The following article was written by Brad Dechter, President & CEO at DHX-Dependable Hawaiian Express and its sister divisions, DGX-Dependable Global Express and DAX-Dependable AirCargo Express.

To simplify your business, to get “back to basics,” or to take the opposite tack by changing and diversifying your services to the customer is a critical dilemma facing forwarders of every size, type and description in these perilous times.

Solving this dilemma could mean the difference between future success or failure for hundreds of forwarders now struggling to remain viable while experiencing the sharpest decline in the transportation business for the past sixty years.

Until the middle of last year, the US was experiencing a mild recession, very similar to most post war economic declines. Despite a weakening economy, most forwarders managed to grow their businesses at a modest pace and remain profitable. Despite intense competition and low yields, the majority of forwarders remained optimistic about future growth. It seemed nothing could stop the’trend toward globalization of business. The increasing interdependence of nations meant growing trade for all. Greater amounts of commerce between nations required direct carriers and their agents to supervise and transport ever-growing mountains of goods traveling by land, sea and air.

To accommodate this seemingly inexhaustible supply of goods, shipping lines and air carriers went on a buying spree. Billion dollar orders were placed for new equipment. Ocean carriers ordered dozens of new container ships with massive 10,000-TEU capacity. In the air, orders for new wide-bodied, long-range cargo aircraft poured into Boeing and Airbus.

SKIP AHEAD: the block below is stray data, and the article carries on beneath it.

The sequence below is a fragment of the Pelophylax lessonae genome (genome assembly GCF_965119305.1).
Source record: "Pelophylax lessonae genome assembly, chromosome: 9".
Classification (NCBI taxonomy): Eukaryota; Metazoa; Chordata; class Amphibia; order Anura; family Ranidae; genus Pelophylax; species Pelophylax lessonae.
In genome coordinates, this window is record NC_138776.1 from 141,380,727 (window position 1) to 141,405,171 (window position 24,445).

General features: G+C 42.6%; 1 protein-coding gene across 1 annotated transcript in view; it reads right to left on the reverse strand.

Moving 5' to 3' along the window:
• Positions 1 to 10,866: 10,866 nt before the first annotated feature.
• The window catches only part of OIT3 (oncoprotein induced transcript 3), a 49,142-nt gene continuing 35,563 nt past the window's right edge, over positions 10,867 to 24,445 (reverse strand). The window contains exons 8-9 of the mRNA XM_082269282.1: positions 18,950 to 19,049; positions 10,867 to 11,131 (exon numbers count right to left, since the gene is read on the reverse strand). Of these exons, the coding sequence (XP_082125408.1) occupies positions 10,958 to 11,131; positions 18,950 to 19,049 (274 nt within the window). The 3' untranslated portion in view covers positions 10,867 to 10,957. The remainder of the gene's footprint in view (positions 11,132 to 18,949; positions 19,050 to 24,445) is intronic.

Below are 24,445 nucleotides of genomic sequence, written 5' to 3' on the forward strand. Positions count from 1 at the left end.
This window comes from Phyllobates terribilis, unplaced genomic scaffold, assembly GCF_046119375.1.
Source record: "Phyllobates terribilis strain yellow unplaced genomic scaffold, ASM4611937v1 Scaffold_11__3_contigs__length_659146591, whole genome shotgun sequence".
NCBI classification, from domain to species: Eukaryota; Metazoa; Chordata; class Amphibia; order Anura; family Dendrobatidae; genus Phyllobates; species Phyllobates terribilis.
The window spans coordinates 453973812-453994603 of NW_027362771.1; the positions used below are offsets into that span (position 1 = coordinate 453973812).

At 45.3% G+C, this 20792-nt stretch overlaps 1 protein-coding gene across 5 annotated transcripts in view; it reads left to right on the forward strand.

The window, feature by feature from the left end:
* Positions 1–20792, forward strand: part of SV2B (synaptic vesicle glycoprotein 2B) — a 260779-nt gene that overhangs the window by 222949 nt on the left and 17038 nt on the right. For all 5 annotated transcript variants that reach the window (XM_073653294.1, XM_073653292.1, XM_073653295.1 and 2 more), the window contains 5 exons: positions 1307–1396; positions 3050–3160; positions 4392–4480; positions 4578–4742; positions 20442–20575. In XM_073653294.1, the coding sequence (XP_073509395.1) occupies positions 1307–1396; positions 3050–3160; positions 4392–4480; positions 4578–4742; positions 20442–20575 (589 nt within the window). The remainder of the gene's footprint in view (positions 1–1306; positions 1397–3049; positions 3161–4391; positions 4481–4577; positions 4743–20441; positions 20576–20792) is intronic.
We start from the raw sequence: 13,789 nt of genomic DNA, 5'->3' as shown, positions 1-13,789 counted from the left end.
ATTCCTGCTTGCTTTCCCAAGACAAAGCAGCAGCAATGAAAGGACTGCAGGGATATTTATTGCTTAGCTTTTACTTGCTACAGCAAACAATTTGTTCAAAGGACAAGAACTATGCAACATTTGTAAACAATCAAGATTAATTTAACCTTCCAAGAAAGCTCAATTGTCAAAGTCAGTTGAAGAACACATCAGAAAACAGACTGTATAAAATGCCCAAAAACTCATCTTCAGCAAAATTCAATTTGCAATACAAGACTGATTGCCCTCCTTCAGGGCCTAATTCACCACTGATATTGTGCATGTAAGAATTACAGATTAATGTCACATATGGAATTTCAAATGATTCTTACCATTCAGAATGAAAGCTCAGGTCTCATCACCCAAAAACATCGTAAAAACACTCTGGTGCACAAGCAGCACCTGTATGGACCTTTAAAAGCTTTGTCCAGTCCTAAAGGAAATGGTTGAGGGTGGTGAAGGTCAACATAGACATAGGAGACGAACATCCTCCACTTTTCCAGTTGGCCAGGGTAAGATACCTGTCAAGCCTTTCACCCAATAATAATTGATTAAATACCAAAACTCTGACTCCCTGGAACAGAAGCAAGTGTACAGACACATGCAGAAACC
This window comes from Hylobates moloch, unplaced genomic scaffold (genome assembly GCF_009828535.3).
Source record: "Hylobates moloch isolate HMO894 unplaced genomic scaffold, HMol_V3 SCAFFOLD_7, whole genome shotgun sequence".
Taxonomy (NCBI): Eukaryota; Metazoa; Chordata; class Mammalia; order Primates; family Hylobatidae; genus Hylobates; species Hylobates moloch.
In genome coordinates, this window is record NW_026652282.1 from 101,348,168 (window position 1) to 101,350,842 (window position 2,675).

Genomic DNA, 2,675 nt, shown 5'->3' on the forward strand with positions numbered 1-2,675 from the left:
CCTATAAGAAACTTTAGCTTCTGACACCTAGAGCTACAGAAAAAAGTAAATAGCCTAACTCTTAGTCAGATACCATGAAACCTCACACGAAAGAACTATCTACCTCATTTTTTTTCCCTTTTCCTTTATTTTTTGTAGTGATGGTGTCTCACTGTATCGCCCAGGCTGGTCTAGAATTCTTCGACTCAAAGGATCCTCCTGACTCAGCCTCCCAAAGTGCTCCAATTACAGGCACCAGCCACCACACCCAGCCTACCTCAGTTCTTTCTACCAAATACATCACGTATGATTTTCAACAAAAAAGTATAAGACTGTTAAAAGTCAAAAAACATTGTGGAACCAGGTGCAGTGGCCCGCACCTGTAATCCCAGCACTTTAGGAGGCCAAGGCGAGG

It seemed nothing could stop the march to greater world trade with its accompanying prosperity. Advanced nations were building consumer-driven, prosperous societies unequalled in human history. Emerging nations were sharing in this worldwide boom to a greater extent than at any time in the’past. For the first time in human events, billions of people who had lived barely above the subsistence level for thousands of years, began to enjoy a reasonably decent standard of living.

Then came last year’s “black September.“‘In that month, seemingly without warning, an economic tsunami hit developed and developing nations alike. What had been a relatively mild downturn became an economic catastrophe unseen in 80 years.

Freight forwarders were in uncharted waters. How to react to this unprecedented downturn in world trade? How to retain a forwarder’s customer base and ensure that his services would continue to be of value to shippers?

To keep existing business and harness new customers, I believe the forwarder now faces three choices; each seemingly antithetical to the others.

One is to return to the “stone age” of forwarding. To go back to the nuts and bolts of running a forwarding business. To offer the customer a superior combination that consists of the “basics” of our business. These basics include competitive pricing,‘delivery of goods on time and when promised, accurate transmission of information from forwarder to customer and transshipment of goods from loading dock to final destination. To conduct the forwarder’s own operation in a leaner and meaner manner than at any time in the past when’he opened his doors’with nothing more than a telephone, typewriter and tele-type machine.

A second alternative is to reinvent yourself. To become less of a “delivery merchant” and more of a management and’business consultant. To become embedded in your customers entire logistics system; inventory management, supply requirements, current and future production volume, and outsourcing. By offering these value added services, the forwarder heightens his role from “just” a transportation agent to an involved and integral part of his customer’s business. In this scenario, the forwarder’s creed becomes, “I must know my customer’s business even better than my own.”

A third choice is to become a niche player. To become a special